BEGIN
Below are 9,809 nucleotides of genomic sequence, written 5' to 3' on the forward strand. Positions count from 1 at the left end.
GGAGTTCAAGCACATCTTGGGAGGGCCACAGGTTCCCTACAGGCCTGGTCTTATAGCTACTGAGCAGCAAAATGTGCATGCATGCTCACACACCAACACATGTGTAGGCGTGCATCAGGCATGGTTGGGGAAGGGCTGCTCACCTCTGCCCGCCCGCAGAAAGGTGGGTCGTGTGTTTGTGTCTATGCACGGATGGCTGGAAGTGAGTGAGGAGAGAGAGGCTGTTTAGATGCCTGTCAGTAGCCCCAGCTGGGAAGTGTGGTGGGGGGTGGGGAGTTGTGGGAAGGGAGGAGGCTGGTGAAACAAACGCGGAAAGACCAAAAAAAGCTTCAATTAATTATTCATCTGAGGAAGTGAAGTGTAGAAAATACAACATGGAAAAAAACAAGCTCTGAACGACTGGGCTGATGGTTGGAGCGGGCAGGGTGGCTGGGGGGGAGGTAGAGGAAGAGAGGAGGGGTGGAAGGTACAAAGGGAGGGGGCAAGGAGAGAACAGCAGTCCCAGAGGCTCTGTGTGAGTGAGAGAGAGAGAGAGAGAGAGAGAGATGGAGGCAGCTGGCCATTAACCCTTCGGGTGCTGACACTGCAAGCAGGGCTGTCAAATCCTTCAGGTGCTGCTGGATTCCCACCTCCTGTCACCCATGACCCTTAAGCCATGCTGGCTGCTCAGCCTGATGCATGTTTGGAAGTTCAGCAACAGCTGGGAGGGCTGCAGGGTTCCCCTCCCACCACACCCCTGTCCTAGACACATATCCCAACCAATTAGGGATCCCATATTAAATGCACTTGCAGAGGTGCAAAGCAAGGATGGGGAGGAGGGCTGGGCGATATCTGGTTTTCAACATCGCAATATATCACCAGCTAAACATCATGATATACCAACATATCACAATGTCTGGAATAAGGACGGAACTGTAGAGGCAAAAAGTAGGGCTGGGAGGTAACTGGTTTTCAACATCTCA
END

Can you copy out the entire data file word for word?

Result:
Below are 9,809 nucleotides of genomic sequence, written 5' to 3' on the forward strand. Positions count from 1 at the left end.
GGAGTTCAAGCACATCTTGGGAGGGCCACAGGTTCCCTACAGGCCTGGTCTTATAGCTACTGAGCAGCAAAATGTGCATGCATGCTCACACACCAACACATGTGTAGGCGTGCATCAGGCATGGTTGGGGAAGGGCTGCTCACCTCTGCCCGCCCGCAGAAAGGTGGGTCGTGTGTTTGTGTCTATGCACGGATGGCTGGAAGTGAGTGAGGAGAGAGAGGCTGTTTAGATGCCTGTCAGTAGCCCCAGCTGGGAAGTGTGGTGGGGGGTGGGGAGTTGTGGGAAGGGAGGAGGCTGGTGAAACAAACGCGGAAAGACCAAAAAAAGCTTCAATTAATTATTCATCTGAGGAAGTGAAGTGTAGAAAATACAACATGGAAAAAAACAAGCTCTGAACGACTGGGCTGATGGTTGGAGCGGGCAGGGTGGCTGGGGGGGAGGTAGAGGAAGAGAGGAGGGGTGGAAGGTACAAAGGGAGGGGGCAAGGAGAGAACAGCAGTCCCAGAGGCTCTGTGTGAGTGAGAGAGAGAGAGAGAGAGAGAGAGATGGAGGCAGCTGGCCATTAACCCTTCGGGTGCTGACACTGCAAGCAGGGCTGTCAAATCCTTCAGGTGCTGCTGGATTCCCACCTCCTGTCACCCATGACCCTTAAGCCATGCTGGCTGCTCAGCCTGATGCATGTTTGGAAGTTCAGCAACAGCTGGGAGGGCTGCAGGGTTCCCCTCCCACCACACCCCTGTCCTAGACACATATCCCAACCAATTAGGGATCCCATATTAAATGCACTTGCAGAGGTGCAAAGCAAGGATGGGGAGGAGGGCTGGGCGATATCTGGTTTTCAACATCGCAATATATCACCAGCTAAACATCATGATATACCAACATATCACAATGTCTGGAATAAGGACGGAACTGTAGAGGCAAAAAGTAGGGCTGGGAGGTAACTGGTTTTCAACATCTCA